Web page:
Almost 42,000 years ago, when Earth’s magnetic fields reversed, it triggered major environmental changes, extinction events and long-term changes in human behavior, according to a new study.
The findings, made possible by a new radiocarbon record derived from ancient New Zealand kauri trees, raise important questions about the evolutionary impacts of reversals and geomagnetic excursions in the deeper geological records, the authors say.
“Before this work,” says author Chris Turney in a related video, “we knew there was a lot going on in the world 42,000 years ago, but we weren’t sure exactly how… To the first time, we were able to date precisely what happened during the last reversal of the Earth’s magnetic fields.
The geological records contain numerous cases where the magnetic poles of the planet have reversed. Today, such an event would almost certainly wreak havoc in modern electronic and satellite technologies. However, the potential environmental impacts of such events are virtually unknown.
The most recent major magnetic reversal, the Laschamps excursion, a relatively short-lived geomagnetic event that occurred about 41,000 years ago, offers one of the best opportunities to study the potential impacts of the changes. extremes of the earth’s magnetic field. However, despite convincing evidence from several paleoenvironmental records that suggest that it coincided with significant environmental and ecological changes, the ability to accurately characterize this event and determine its role – if any – in contemporary global changes has been limited by uncertain radiocarbon calibration for the period.
In this study, Turney, Alan Cooper and their colleagues present a new, precisely dated atmospheric radiocarbon record, derived from ancient kauri tree rings preserved for millennia in New Zealand wetlands. Like a missing keystone, this new record allowed the authors to better align other world records for radiocarbon and ice cores with the Laschamps.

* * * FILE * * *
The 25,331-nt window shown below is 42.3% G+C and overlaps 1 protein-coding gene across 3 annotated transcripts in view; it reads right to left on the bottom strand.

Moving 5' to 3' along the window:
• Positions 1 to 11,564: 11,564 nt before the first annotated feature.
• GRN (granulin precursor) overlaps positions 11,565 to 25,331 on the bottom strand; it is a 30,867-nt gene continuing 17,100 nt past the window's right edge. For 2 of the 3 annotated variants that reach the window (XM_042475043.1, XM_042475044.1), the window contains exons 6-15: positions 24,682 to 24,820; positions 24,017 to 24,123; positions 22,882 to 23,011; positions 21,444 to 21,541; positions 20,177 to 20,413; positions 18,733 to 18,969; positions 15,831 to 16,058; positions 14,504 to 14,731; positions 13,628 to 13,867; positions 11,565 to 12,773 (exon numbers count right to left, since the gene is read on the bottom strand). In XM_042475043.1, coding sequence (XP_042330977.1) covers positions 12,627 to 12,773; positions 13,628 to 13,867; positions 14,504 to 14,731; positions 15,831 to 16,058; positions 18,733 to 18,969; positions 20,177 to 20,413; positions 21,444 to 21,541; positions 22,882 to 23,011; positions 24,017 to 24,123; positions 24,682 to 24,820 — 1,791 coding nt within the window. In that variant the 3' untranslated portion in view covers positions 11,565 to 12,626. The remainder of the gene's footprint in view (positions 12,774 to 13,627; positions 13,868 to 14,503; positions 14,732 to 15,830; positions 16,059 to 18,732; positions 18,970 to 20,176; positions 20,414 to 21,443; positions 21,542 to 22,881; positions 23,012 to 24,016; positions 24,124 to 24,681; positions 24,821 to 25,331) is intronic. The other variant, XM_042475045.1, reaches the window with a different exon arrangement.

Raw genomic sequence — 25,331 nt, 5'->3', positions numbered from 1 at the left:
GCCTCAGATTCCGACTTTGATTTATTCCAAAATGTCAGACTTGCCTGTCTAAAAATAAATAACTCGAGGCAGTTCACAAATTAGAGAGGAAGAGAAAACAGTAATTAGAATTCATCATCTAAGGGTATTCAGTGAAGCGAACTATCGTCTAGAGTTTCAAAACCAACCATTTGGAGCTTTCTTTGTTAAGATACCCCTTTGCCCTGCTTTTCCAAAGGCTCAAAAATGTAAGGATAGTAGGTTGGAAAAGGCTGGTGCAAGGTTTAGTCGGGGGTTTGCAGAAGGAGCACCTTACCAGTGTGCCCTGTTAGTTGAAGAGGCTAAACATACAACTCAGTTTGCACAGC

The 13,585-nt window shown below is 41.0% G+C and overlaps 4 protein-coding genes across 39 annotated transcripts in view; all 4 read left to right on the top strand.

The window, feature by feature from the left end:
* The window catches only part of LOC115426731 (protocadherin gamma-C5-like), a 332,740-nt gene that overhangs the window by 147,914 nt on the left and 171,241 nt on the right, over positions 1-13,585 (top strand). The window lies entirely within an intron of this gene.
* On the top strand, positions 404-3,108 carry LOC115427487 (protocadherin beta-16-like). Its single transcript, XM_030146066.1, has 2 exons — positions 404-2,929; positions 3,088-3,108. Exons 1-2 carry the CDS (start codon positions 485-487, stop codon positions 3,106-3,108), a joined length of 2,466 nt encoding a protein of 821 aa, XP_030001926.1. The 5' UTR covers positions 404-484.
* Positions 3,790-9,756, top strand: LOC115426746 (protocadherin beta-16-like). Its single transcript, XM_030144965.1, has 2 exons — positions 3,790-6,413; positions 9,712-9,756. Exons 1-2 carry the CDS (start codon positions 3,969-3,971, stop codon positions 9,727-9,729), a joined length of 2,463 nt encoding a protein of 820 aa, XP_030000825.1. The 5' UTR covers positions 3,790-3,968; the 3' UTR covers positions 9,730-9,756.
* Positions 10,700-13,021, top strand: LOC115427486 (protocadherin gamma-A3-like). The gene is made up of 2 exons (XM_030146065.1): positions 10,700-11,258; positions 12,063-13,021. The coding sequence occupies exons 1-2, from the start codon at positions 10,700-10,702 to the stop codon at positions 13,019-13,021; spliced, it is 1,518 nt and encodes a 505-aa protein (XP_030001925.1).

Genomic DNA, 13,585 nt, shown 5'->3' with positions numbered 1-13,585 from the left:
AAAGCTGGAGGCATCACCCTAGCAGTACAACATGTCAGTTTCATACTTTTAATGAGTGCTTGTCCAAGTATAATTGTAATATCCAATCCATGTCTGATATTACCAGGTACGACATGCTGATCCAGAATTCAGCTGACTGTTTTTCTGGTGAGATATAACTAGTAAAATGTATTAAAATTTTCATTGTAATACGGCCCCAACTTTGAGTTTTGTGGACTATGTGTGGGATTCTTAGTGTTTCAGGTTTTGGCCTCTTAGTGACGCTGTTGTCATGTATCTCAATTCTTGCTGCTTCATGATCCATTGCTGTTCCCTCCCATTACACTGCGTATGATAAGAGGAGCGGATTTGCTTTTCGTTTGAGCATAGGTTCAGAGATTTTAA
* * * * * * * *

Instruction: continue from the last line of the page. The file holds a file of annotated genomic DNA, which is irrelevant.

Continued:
Cooper et al. identified a significant increase in atmospheric radiocarbon during the period of weakening of the magnetic field that preceded the polarity reversal. By modeling the consequences of this increase, they found that the minimum of the geomagnetic field, while the Earth’s magnetic field was estimated to be around 6% of current levels, triggered substantial changes in the concentration and circulation of atmospheric ozone.
These changes may have caused synchronous global climate and environmental changes observed in other climate records that occurred approximately 42,000 years ago. The discovery that fluctuations in the geomagnetic field can affect atmospheric temperature and circulation on a global scale provides a model for understanding abnormal and sudden paleoenvironmental changes, the authors say.
Reference: “A Global Environmental Crisis 42,000 Years Ago” by Alan Cooper, Chris SM Turney, Jonathan Palmer, Alan Hogg, Matt McGlone, Janet Wilmshurst, Andrew M. Lorrey, Timothy J. Heaton, James M. Russell, Ken McCracken, Julien G. Anet, Eugene Rozanov, Marina Friedel, Ivo Suter, Thomas Peter, Raimund Muscheler, Florian Adolphi, Anthony Dosseto, J. Tyler Faith, Pavla Fenwick, Christopher J. Fogwill, Konrad Hughen, Mathew Lipson, Jiabo Liu, Norbert Nowaczyk, Eleanor Rainsley, Christopher Bronk Ramsey, Paolo Sebastianelli, Yassine Souilmi, Janelle Stevenson, Zoë Thomas, Raymond Tobler and Roland Zech, February 19, 2021, Science.
DOI: 10.1126 / science.abb8677